Course Homepage: http://www.eecs.umich.edu/~aprakash/eecs282/
This is a highly-interactive software design and programming class that builds on the basic programming skills that you should have acquired from an earlier programming course, such as EECS 182, 183, or Engin 101. A common thread in this course is on problem solving techniques and how to manage and analyze large datasets programmatically. You will learn object-oriented design techniques to help achieve modular systems design, software testing techniques for robust software, use of data structures such as arrays, stacks, queues, and trees to help search and sort large datasets efficiently, asymptotic complexity analysis of programs to help assess algorithm efficiency, and the use of SQL and JDBC to store and access large datasets in databases.
The best way to learn software design and programming is to do hands-on work. To facilitate that, the course has a 2-hour lab. Typically, students bring their own laptops to work on the assignments during the lab. The teaching staff will be there during the labs and often provide one-on-one help on the assignments.
The boundary between the lectures and the labs is fuzzy. We will often do hand-on work during the lectures as well to illustrate software design concepts.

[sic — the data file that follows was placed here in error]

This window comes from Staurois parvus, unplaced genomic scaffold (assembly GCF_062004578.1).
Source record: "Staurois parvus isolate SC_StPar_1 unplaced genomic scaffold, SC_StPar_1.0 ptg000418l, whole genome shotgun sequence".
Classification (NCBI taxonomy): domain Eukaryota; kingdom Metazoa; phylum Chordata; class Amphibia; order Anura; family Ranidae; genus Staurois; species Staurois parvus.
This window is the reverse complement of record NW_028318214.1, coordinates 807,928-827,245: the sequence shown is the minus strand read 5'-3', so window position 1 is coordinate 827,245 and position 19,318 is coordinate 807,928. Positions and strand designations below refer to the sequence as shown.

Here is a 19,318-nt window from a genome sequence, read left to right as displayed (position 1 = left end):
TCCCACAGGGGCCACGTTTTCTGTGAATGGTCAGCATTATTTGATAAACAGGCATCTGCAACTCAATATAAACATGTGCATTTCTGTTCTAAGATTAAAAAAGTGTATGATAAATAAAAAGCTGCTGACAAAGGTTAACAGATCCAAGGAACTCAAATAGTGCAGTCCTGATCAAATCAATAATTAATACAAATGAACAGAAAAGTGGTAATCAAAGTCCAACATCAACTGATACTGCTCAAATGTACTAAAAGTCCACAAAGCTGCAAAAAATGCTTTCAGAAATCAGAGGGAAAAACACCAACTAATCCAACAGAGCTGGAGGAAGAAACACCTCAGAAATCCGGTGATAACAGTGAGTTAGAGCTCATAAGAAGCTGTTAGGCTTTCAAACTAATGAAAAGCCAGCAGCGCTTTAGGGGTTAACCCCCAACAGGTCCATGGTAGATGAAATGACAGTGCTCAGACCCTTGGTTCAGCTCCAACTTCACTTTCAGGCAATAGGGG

As an example of types of assignments in this course, we have used datasets from the IMDB movie database and analyzed them in the course. One of the dataset files stores information on over one million movies or TV shows. Users of IMDB often do search queries, for example, find movies for a particular year, search for movies that contain a particular keyword, etc. The lab assignments explore performance tradeoffs among different possible design methods to answer such queries.
Downey, Allen. How to Think like a Computer Scientist: Java Version. 4th ed. Woodstock, N.Y.: SoHo, 2009. Available in PDF at: http://www.greenteapress.com/thinkapjava/ and for purchase in hardcopy for about $22.
Online free SQL tutorials. To be decided
Hunt, Andy, and Dave Thomas. Pragmatic Unit Testing in Java with JUnit. Raleigh, NC: Pragmatic Programmers, 2007. This is an inexpensive book (relatively). $21.86 at Amazon.
Slides/notes handouts from the lectures: Generally made available via the web.
Free Java Tutorials by Sun.
Any book on Java would do if you want an additional reference. Here are two popular books. Look for books that use Java 1.5 or later.
Deitel, Paul J., and Harvey M. Deitel. Java: How to Program. 7th ed. New Delhi: Prentice-Hall of India, 2008. About $106 at Amazon. OR
Sierra, Kathy, and Bert Bates. Head First Java. 2nd ed. Sebastopol, CA: O'Reilly, 2005. About $30 at Amazon.
The current syllabus is available from the Course Website.